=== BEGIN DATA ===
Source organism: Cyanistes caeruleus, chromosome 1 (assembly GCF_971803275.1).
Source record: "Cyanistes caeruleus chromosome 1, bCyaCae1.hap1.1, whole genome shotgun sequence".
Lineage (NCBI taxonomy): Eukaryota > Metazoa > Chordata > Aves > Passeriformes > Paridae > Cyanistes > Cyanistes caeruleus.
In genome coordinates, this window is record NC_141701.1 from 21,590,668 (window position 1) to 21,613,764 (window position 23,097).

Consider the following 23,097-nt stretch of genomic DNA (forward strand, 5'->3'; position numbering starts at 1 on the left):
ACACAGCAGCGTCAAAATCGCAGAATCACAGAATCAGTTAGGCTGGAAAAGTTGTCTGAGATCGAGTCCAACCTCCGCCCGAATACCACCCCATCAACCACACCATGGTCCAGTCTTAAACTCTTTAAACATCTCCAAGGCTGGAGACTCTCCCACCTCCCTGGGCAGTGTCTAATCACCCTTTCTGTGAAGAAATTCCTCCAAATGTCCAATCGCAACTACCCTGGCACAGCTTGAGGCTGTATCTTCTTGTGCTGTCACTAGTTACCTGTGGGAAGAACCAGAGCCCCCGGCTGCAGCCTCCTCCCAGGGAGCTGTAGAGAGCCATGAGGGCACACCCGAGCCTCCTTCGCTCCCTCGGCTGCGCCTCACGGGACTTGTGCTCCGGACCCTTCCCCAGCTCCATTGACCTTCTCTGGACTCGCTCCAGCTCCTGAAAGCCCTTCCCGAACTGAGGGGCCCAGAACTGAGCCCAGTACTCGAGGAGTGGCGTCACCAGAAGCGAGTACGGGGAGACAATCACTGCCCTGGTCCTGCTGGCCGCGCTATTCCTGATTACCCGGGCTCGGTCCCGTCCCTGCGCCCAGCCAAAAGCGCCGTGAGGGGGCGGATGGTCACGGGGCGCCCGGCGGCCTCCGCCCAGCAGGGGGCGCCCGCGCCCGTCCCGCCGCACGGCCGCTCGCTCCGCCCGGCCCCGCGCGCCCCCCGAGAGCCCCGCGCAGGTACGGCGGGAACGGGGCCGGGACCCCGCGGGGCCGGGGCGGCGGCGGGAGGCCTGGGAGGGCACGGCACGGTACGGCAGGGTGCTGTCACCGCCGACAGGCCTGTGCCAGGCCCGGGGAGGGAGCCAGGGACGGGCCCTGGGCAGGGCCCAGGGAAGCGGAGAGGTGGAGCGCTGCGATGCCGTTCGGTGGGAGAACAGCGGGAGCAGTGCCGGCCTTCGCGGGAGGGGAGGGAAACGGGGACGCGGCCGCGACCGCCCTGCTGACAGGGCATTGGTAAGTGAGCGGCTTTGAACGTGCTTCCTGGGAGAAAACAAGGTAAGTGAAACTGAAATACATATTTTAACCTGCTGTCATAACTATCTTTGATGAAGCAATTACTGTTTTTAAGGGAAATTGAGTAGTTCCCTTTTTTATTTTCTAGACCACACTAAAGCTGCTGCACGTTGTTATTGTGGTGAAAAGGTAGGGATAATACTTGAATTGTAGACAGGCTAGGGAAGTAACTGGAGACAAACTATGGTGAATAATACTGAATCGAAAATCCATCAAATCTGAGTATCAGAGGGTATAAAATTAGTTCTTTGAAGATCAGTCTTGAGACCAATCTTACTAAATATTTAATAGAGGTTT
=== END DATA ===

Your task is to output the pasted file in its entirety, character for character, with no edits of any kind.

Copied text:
Source organism: Cyanistes caeruleus, chromosome 1 (assembly GCF_971803275.1).
Source record: "Cyanistes caeruleus chromosome 1, bCyaCae1.hap1.1, whole genome shotgun sequence".
Lineage (NCBI taxonomy): Eukaryota > Metazoa > Chordata > Aves > Passeriformes > Paridae > Cyanistes > Cyanistes caeruleus.
In genome coordinates, this window is record NC_141701.1 from 21,590,668 (window position 1) to 21,613,764 (window position 23,097).

Consider the following 23,097-nt stretch of genomic DNA (forward strand, 5'->3'; position numbering starts at 1 on the left):
ACACAGCAGCGTCAAAATCGCAGAATCACAGAATCAGTTAGGCTGGAAAAGTTGTCTGAGATCGAGTCCAACCTCCGCCCGAATACCACCCCATCAACCACACCATGGTCCAGTCTTAAACTCTTTAAACATCTCCAAGGCTGGAGACTCTCCCACCTCCCTGGGCAGTGTCTAATCACCCTTTCTGTGAAGAAATTCCTCCAAATGTCCAATCGCAACTACCCTGGCACAGCTTGAGGCTGTATCTTCTTGTGCTGTCACTAGTTACCTGTGGGAAGAACCAGAGCCCCCGGCTGCAGCCTCCTCCCAGGGAGCTGTAGAGAGCCATGAGGGCACACCCGAGCCTCCTTCGCTCCCTCGGCTGCGCCTCACGGGACTTGTGCTCCGGACCCTTCCCCAGCTCCATTGACCTTCTCTGGACTCGCTCCAGCTCCTGAAAGCCCTTCCCGAACTGAGGGGCCCAGAACTGAGCCCAGTACTCGAGGAGTGGCGTCACCAGAAGCGAGTACGGGGAGACAATCACTGCCCTGGTCCTGCTGGCCGCGCTATTCCTGATTACCCGGGCTCGGTCCCGTCCCTGCGCCCAGCCAAAAGCGCCGTGAGGGGGCGGATGGTCACGGGGCGCCCGGCGGCCTCCGCCCAGCAGGGGGCGCCCGCGCCCGTCCCGCCGCACGGCCGCTCGCTCCGCCCGGCCCCGCGCGCCCCCCGAGAGCCCCGCGCAGGTACGGCGGGAACGGGGCCGGGACCCCGCGGGGCCGGGGCGGCGGCGGGAGGCCTGGGAGGGCACGGCACGGTACGGCAGGGTGCTGTCACCGCCGACAGGCCTGTGCCAGGCCCGGGGAGGGAGCCAGGGACGGGCCCTGGGCAGGGCCCAGGGAAGCGGAGAGGTGGAGCGCTGCGATGCCGTTCGGTGGGAGAACAGCGGGAGCAGTGCCGGCCTTCGCGGGAGGGGAGGGAAACGGGGACGCGGCCGCGACCGCCCTGCTGACAGGGCATTGGTAAGTGAGCGGCTTTGAACGTGCTTCCTGGGAGAAAACAAGGTAAGTGAAACTGAAATACATATTTTAACCTGCTGTCATAACTATCTTTGATGAAGCAATTACTGTTTTTAAGGGAAATTGAGTAGTTCCCTTTTTTATTTTCTAGACCACACTAAAGCTGCTGCACGTTGTTATTGTGGTGAAAAGGTAGGGATAATACTTGAATTGTAGACAGGCTAGGGAAGTAACTGGAGACAAACTATGGTGAATAATACTGAATCGAAAATCCATCAAATCTGAGTATCAGAGGGTATAAAATTAGTTCTTTGAAGATCAGTCTTGAGACCAATCTTACTAAATATTTAATAGAGGTTT